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PLANT CELL 12 (4): 479-492

Copyright © 2000 by the American Society of Plant Physiologists.

Plant Cell, Vol. 12, 479-492, April 2000, Copyright © 2000, American Society of Plant Physiologists Heat Shock Protein 101 Plays a Crucial Role in Thermotolerance in Arabidopsis Christine Queitscha, Suk-Whan Hongb, Elizabeth Vierlingb, and Susan Lindquista a Howard Hughes Medical Institute, Department of Molecular Genetics and Cell Biology, University of Chicago, Chicago, Illinois 60615-1463 b Department of Biochemistry, University of Arizona, Tucson, Arizona 85721-0106 Susan Lindquist, S-Lindquist{at}uchicago.edu (E-mail), 773-302-7254 (fax)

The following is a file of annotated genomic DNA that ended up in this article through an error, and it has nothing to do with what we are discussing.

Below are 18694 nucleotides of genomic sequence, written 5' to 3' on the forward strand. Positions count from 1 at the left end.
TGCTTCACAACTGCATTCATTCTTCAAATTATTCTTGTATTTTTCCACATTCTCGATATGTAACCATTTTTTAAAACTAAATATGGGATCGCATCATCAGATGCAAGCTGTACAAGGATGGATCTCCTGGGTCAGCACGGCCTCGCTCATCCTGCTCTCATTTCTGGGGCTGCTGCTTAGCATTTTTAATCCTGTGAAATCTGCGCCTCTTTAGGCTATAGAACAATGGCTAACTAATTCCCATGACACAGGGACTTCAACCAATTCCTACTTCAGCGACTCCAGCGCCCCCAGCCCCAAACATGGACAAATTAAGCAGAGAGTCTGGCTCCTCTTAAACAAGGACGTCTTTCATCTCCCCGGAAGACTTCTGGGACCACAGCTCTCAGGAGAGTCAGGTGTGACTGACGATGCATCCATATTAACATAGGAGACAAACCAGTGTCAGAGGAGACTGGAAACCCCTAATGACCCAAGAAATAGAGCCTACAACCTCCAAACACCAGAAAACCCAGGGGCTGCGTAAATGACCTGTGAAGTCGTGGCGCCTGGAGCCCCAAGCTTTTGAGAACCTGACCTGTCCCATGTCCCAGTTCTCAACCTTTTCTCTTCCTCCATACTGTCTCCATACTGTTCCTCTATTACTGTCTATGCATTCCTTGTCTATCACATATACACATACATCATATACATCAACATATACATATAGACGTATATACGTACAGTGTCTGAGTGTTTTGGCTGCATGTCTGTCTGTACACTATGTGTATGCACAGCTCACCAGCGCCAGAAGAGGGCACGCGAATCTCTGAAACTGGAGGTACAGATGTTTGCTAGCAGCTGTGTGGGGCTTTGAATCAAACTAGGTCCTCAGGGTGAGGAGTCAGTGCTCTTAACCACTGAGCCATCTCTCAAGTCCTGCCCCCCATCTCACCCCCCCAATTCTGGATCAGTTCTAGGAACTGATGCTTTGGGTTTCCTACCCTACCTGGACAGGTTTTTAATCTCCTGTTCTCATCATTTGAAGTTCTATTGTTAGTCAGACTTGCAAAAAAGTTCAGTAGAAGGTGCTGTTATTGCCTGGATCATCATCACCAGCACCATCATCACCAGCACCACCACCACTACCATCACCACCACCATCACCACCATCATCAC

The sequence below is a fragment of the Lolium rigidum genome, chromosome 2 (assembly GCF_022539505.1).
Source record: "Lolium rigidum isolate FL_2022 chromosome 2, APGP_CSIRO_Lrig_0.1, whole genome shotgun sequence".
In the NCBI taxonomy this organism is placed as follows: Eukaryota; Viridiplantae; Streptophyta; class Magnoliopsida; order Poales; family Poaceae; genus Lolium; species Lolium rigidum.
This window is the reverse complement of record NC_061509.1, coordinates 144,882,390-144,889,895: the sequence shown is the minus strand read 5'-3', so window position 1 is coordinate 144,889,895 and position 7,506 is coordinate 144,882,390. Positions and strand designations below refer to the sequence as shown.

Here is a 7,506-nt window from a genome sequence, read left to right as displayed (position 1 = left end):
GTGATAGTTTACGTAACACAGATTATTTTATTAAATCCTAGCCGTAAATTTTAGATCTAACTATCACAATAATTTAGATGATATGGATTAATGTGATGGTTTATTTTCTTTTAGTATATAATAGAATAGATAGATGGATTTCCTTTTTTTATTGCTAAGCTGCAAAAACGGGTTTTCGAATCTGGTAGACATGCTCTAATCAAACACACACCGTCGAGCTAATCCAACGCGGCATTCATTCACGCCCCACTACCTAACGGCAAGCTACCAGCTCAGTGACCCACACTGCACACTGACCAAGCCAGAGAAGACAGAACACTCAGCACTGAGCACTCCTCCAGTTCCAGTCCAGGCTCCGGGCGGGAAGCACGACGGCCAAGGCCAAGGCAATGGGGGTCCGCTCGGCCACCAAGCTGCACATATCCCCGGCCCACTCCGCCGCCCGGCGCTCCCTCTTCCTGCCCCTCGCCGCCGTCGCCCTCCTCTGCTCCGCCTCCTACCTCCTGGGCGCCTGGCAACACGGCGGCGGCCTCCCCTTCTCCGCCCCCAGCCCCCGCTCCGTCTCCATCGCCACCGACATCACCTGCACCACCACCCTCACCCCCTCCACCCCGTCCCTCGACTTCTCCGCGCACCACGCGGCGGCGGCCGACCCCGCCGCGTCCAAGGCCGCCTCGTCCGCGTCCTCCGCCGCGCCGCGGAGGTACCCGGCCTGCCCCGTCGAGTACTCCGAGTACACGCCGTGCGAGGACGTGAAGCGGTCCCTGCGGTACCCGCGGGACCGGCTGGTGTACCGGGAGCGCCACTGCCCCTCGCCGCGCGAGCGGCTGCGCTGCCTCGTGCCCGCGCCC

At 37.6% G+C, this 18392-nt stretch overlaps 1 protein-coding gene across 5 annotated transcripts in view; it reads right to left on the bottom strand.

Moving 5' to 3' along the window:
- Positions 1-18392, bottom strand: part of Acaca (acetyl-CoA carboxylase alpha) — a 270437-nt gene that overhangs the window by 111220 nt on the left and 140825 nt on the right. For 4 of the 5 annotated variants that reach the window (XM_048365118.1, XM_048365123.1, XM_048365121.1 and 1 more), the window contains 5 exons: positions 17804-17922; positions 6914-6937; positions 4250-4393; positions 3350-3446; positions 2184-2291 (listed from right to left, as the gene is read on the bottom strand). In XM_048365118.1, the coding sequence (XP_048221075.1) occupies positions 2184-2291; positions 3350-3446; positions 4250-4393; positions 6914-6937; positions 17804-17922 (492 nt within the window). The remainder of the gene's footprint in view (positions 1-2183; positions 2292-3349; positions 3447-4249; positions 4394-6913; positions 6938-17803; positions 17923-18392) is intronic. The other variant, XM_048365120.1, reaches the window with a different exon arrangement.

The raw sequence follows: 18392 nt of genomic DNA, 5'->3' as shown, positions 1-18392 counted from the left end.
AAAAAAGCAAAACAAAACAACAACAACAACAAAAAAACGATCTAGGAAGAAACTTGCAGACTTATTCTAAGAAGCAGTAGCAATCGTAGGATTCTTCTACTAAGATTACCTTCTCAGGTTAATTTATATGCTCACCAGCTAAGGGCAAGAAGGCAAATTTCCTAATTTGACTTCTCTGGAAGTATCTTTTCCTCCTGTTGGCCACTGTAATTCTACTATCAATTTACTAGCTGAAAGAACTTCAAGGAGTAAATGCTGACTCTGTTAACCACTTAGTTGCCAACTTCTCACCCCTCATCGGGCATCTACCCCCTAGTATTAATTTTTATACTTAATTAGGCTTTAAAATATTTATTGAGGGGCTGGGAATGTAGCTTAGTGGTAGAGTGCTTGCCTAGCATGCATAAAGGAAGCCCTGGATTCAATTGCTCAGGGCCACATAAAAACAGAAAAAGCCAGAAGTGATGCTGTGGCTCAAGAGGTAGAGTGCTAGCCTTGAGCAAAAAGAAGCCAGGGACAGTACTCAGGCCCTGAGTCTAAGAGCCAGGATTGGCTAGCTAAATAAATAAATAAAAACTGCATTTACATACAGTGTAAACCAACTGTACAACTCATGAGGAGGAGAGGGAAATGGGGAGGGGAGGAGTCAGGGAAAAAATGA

Plants are sessile organisms, and their ability to adapt to stress is crucial for survival in natural environments. Many observations suggest a relationship between stress tolerance and heat shock proteins (HSPs) in plants, but the roles of individual HSPs are poorly characterized. We report that transgenic Arabidopsis plants expressing less than usual amounts of HSP101, a result of either antisense inhibition or cosuppression, grew at normal rates but had a severely diminished capacity to acquire heat tolerance after mild conditioning pretreatments. The naturally high tolerance of germinating seeds, which express HSP101 as a result of developmental regulation, was also profoundly decreased. Conversely, plants constitutively expressing HSP101 tolerated sudden shifts to extreme temperatures better than did vector controls. We conclude that HSP101 plays a pivotal role in heat tolerance in Arabidopsis. Given the high evolutionary conservation of this protein and the fact that altering HSP101 expression had no detrimental effects on normal growth or development, one should be able to manipulate the stress tolerance of other plants by altering the expression of this protein.

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